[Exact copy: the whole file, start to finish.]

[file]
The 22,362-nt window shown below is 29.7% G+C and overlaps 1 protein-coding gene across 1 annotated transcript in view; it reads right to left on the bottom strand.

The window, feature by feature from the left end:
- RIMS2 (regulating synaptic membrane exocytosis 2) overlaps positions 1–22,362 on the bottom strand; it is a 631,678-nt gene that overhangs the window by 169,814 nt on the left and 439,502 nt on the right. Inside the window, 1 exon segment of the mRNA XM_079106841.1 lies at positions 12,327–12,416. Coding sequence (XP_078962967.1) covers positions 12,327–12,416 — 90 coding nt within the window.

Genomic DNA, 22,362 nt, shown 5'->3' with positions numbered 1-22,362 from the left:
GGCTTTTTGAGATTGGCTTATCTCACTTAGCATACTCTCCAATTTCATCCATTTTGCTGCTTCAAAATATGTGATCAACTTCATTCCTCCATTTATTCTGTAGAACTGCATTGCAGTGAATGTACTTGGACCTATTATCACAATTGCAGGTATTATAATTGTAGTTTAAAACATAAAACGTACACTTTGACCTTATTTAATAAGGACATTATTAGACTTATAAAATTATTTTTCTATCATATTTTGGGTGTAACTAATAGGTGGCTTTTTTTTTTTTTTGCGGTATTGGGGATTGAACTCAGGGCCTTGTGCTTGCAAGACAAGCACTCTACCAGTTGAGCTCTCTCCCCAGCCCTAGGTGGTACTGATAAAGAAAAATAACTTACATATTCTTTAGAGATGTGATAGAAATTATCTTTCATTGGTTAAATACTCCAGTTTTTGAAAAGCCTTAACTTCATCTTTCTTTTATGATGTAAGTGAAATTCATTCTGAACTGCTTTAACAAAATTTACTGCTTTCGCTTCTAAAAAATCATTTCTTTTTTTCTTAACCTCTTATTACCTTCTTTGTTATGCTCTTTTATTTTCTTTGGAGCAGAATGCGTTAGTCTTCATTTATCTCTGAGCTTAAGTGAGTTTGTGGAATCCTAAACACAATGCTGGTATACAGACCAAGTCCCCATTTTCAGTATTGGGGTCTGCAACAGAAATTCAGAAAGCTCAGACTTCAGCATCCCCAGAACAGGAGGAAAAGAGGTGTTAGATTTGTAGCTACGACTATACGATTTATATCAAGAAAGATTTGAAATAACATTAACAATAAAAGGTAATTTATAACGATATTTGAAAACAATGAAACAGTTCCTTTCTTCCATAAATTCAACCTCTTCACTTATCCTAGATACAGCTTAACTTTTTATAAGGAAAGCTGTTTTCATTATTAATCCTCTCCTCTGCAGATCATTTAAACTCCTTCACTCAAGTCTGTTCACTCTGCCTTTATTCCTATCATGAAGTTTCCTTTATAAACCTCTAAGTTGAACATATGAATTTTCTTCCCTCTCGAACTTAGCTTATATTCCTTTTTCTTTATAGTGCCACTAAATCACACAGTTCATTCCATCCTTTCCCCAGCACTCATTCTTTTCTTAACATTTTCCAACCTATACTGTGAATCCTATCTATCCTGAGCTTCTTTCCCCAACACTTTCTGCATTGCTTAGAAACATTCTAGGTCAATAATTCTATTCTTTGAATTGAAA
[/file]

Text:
The 22,362-nt window shown below is 29.7% G+C and overlaps 1 protein-coding gene across 1 annotated transcript in view; it reads right to left on the bottom strand.

The window, feature by feature from the left end:
- RIMS2 (regulating synaptic membrane exocytosis 2) overlaps positions 1–22,362 on the bottom strand; it is a 631,678-nt gene that overhangs the window by 169,814 nt on the left and 439,502 nt on the right. Inside the window, 1 exon segment of the mRNA XM_079106841.1 lies at positions 12,327–12,416. Coding sequence (XP_078962967.1) covers positions 12,327–12,416 — 90 coding nt within the window.

Genomic DNA, 22,362 nt, shown 5'->3' with positions numbered 1-22,362 from the left:
GGCTTTTTGAGATTGGCTTATCTCACTTAGCATACTCTCCAATTTCATCCATTTTGCTGCTTCAAAATATGTGATCAACTTCATTCCTCCATTTATTCTGTAGAACTGCATTGCAGTGAATGTACTTGGACCTATTATCACAATTGCAGGTATTATAATTGTAGTTTAAAACATAAAACGTACACTTTGACCTTATTTAATAAGGACATTATTAGACTTATAAAATTATTTTTCTATCATATTTTGGGTGTAACTAATAGGTGGCTTTTTTTTTTTTTTGCGGTATTGGGGATTGAACTCAGGGCCTTGTGCTTGCAAGACAAGCACTCTACCAGTTGAGCTCTCTCCCCAGCCCTAGGTGGTACTGATAAAGAAAAATAACTTACATATTCTTTAGAGATGTGATAGAAATTATCTTTCATTGGTTAAATACTCCAGTTTTTGAAAAGCCTTAACTTCATCTTTCTTTTATGATGTAAGTGAAATTCATTCTGAACTGCTTTAACAAAATTTACTGCTTTCGCTTCTAAAAAATCATTTCTTTTTTTCTTAACCTCTTATTACCTTCTTTGTTATGCTCTTTTATTTTCTTTGGAGCAGAATGCGTTAGTCTTCATTTATCTCTGAGCTTAAGTGAGTTTGTGGAATCCTAAACACAATGCTGGTATACAGACCAAGTCCCCATTTTCAGTATTGGGGTCTGCAACAGAAATTCAGAAAGCTCAGACTTCAGCATCCCCAGAACAGGAGGAAAAGAGGTGTTAGATTTGTAGCTACGACTATACGATTTATATCAAGAAAGATTTGAAATAACATTAACAATAAAAGGTAATTTATAACGATATTTGAAAACAATGAAACAGTTCCTTTCTTCCATAAATTCAACCTCTTCACTTATCCTAGATACAGCTTAACTTTTTATAAGGAAAGCTGTTTTCATTATTAATCCTCTCCTCTGCAGATCATTTAAACTCCTTCACTCAAGTCTGTTCACTCTGCCTTTATTCCTATCATGAAGTTTCCTTTATAAACCTCTAAGTTGAACATATGAATTTTCTTCCCTCTCGAACTTAGCTTATATTCCTTTTTCTTTATAGTGCCACTAAATCACACAGTTCATTCCATCCTTTCCCCAGCACTCATTCTTTTCTTAACATTTTCCAACCTATACTGTGAATCCTATCTATCCTGAGCTTCTTTCCCCAACACTTTCTGCATTGCTTAGAAACATTCTAGGTCAATAATTCTATTCTTTGAATTGAAA